The main problem was obtaining the authorship rights, negotiations for which were long and protracted. When they finally came through, Puccini settled into his old pattern of providing local flavor and effect. Much time was spent on researching Japanese customs and foreign mores. There are even accounts of his visiting the noted Japanese actress and former geisha, Sada Yacco, for tips on how to dress and walk; and there were more than a few conversations with the wife of the Japanese ambassador to Italy, whose promise to send Puccini recordings of her country’s music never materialized.
The outcome of his obsession with authenticity, however, was a far cry from what Puccini had initially anticipated. The opera, as we know from history, was an abject failure at its La Scala premiere. After considerable alteration to its original two-act structure, Madama Butterfly stretched forth her wings anew in a revamped three-act version for Brescia. Failure was turned into success as the opera settled in for an extended run.
For more on the troubled history of, and background to, one of Puccini’s most in-demand works, see the following link: https://josmarlopes.wordpress.com/2015/11/14/madama-butterfly-north-carolina-opera-triumphs-with-puccinis-japanese-tragedy-part-one/.
One Fine Day (Or Not)
With the exception of Japanese hostilities during World War II, there has hardly been a time when Madama Butterfly was out of favor with the general public. Every major and minor house you can think of has made the opera an integral part of its permanent repertory.
And speaking of which, the late Anthony Minghella’s opulent Metropolitan Opera production has been a mainstay at the company for the better part of a decade. With sets by Michael Levine, costumes by Han Feng, lighting by Peter Mumford, and direction and choreography by Minghella’s widow Carolyn Choa, this revival went on to set the standard for modern-day presentations of this Italian masterwork. That was then; this is now.
Familiarity, as the saying goes, can also breed contempt. And for this writer, I find this once path-breaking adaptation to be suffering from a midlife crisis. For one, it’s much too slow moving. The pacing of the opera’s key scenes — in particular, the wedding party in Act I, the love duet that ends the act, Cio-Cio-San’s sliding partitions in Act II, the Bunraku puppetry, et al. — have the added problem of trying to appear fresh and innovative. True, at one point this production was on the cutting edge of topical theatricality. Today, however, it’s burdened with taking on too much of its own weight.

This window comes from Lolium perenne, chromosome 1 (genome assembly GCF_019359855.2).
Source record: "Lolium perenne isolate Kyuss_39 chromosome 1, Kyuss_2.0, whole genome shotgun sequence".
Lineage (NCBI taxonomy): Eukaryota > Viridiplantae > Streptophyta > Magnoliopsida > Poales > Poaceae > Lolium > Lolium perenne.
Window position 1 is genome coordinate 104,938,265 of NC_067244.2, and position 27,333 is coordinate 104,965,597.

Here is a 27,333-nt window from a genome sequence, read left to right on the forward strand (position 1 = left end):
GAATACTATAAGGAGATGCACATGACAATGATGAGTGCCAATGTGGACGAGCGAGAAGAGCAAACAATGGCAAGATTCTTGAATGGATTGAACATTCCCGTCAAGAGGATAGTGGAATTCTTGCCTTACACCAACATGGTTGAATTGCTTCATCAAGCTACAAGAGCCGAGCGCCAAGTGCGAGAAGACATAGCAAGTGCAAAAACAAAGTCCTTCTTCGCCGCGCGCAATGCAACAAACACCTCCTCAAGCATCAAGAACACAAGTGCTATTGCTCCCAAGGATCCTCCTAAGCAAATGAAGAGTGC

For instance, the wedding party is lacking in drive and energy. With the addition of two extra minutes of music for the Met (most regional opera companies tend to cut the scene down to a bare minimum, as witnessed by this author in last season’s North Carolina Opera presentation), that for the most part can liven the proceedings twofold. When the fanatical Uncle Bonze makes his entrance before the ink is dry on the marriage certificate (in the manner of Count Monterone in Verdi’s Rigoletto), he must shake the rafters with bombast and rage, as I’ve seen in countless other productions. He’s an oriental holly-roller, if you will, and his denunciation of Cio-Cio-San for having abandoned her ancestral religion is the central thrust of the action.
Because of those gorgeously polished mirrors above and below the stage, running about — even walking from one side to the other— becomes as precarious as scaling Mount Fuji. In my experience, there have been a host of fantastically costumed Bonzes weighed down with all types of Kabuki and Noh paraphernalia. Yet, the effect of their curse has been nothing less than stupendous. In this production, we had (for once) the powerfully intoned pronouncements of bass Stefan Szkafarowsky. His movements, however, and everyone else’s were visibly hampered by the treacherous footing on those same polished mirrors. The scene lost its thrust and focus as a result.
This effect spilled over into the singing and acting, which was not necessarily a blemish. On April 2, 2016, Latvian diva Kristine Opolais took over the title role. Opolais has sung Cio-Cio-San on prior occasions, including a memorable Friday evening two seasons back, on April 4, 2014. Due to the indisposition of fellow artist Anita Hartig, Opolais filled in for her at the proverbial last-minute as Puccini’s Mimì in the following day’s Saturday broadcast of La Bohème.
Opolais was joined on the radio by rising star tenor Vittorio Grigolo as Rodolfo, baritone Massimo Cavaletti as Marcello, bass Oren Gradus as Colline, baritone Patrick Carfizzi as Schaunard, and soprano Susanna Phillips as Musetta, all of whom gave absolutely splendid accounts of their respective roles. The Live in HD transmission captured the spirit of camaraderie of all these fine singers, especially those of the men.